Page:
X-rays could miss out on bone fractures. Up to nearly a third of fractures in the bones of the hip and pelvis could thus fail to be spotted.
Researchers with the Duke University Medical Center, Durham, North Carolina sought to evaluate the detection of hip and pelvic fractures with radiography in the emergency department.
AdvertisementAll MR images of the lower extremity or pelvis ordered from July 2005 through June 2008 by the emergency department after the patient had undergone radiography were retrospectively reviewed in consensus by two musculoskeletal radiologists. All radiographs and MR images were reviewed in regard to patient age and sex, MRI protocol, site of fracture, fracture identification, other possible pain generators, and unexpected findings. Receiver operating characteristics analysis was performed on the findings.
Reporting their findings in the American Journal of Roentgenology, Dr Charles Spritzer and his colleagues said, "A total of 92 patients and 97 examinations were included. Our patient sample (77 women, 15 men; average age, 70.8 years; range, 19-94 years) had an elderly female bias. Sixty-five of the patients had a history of trauma. Thirteen patients (14%) with normal radiographic findings were found to have 23 fractures at MRI (six hip and 17 pelvic fractures). In 11 patients (12%) MRI showed no fracture after radiographic findings had suggested the presence of a fracture. In another 15 patients who had abnormal findings on radiographs, MRI depicted 12 additional pelvic fractures not identified on radiographs. In 43 of the 59 patients (73%) without MRI evidence of a fracture, the MRI findings suggested the presence of a potential pain generator, including muscle edema and tears, trochanteric bursitis, and hamstring tendinopathy...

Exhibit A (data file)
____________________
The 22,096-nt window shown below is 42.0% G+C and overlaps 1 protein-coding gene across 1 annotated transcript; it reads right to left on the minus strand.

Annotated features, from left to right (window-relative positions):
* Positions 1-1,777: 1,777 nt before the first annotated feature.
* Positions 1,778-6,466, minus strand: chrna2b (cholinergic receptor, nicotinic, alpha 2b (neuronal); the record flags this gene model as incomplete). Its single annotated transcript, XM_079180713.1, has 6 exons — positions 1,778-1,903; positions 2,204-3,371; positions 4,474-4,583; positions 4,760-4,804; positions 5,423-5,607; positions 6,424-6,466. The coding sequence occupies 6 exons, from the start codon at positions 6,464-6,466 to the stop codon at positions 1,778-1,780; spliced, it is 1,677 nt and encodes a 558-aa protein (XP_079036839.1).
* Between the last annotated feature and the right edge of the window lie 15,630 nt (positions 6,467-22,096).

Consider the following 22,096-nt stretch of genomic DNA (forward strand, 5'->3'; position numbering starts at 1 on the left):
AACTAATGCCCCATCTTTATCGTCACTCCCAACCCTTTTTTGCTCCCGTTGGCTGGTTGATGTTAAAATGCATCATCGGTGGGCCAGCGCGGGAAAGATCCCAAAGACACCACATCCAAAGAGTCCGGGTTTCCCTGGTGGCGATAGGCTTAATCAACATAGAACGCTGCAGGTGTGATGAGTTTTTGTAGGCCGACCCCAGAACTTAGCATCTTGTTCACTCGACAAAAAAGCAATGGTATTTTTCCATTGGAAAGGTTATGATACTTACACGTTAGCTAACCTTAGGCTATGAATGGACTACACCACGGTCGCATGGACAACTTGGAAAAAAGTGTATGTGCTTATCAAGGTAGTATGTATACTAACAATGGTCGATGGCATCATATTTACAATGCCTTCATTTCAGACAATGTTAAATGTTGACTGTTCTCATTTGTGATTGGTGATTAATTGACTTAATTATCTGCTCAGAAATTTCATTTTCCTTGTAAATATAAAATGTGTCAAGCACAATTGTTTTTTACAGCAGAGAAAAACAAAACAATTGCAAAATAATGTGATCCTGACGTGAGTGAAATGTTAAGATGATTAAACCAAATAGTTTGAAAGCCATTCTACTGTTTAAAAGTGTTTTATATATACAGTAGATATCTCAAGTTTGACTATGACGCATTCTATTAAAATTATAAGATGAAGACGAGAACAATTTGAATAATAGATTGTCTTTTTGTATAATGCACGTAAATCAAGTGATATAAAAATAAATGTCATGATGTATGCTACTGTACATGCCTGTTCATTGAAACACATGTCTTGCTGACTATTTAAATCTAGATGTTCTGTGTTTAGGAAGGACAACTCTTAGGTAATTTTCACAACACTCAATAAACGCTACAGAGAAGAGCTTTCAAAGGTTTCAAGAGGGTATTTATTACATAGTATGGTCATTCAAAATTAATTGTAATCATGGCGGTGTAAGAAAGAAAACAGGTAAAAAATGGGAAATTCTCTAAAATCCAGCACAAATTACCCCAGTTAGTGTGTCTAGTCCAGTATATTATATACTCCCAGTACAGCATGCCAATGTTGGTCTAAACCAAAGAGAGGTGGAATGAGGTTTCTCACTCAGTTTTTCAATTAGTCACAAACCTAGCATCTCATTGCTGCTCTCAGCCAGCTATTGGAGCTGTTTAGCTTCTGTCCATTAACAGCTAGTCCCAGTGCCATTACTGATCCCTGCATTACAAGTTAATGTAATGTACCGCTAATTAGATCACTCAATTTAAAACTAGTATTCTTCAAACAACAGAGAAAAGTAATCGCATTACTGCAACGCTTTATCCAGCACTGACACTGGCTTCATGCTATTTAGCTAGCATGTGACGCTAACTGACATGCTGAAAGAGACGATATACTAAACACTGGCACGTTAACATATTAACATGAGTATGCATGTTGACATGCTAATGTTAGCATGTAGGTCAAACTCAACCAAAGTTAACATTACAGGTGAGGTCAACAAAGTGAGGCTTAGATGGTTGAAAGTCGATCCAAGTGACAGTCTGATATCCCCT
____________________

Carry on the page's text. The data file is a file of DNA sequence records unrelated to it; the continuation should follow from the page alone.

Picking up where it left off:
"Our study showed poor sensitivity of radiography in the evaluation of hip and pelvic pain in the emergency department."
Dr Charles Spritzer said: "The diagnosis of traumatic fracture most often begins and ends with X-rays of the hip, pelvis, or both.
"In some cases though, the exclusion of a traumatic fracture is difficult."
The researchers say it is worth using MRI as well as an X-ray if doctors are in any doubt, particularly since hip patients tend to be frail and elderly with a higher than average risk of complications and death.
Dr Spritzer said: "Accurate diagnosis of hip and pelvic fractures in the emergency department can speed patients to surgical management, if needed, and reduce the rate of hospital admissions among patients who do not have fractures.
"Use of MRI in patients with a strong clinical suspicion of traumatic injury but unimpressive X-rays has a substantial advantage in the detection of pelvic and hip fractures."
Dr Tony Nicholson, from the Royal College of Radiologists, said the findings quantified something already known or suspected.
But he did not think it would be feasible or sensible to give every patient an MRI scan.
"Ultimately, it comes down to clinical acumen. If an elderly patient has persistent pain even though their X-ray shows only minor arthritis, an MRI would be a very reasonable request to check that there is not a fracture.
"It is always worrying when something is not diagnosed immediately, but I think most clinicians are first class and would follow up a patient appropriately."
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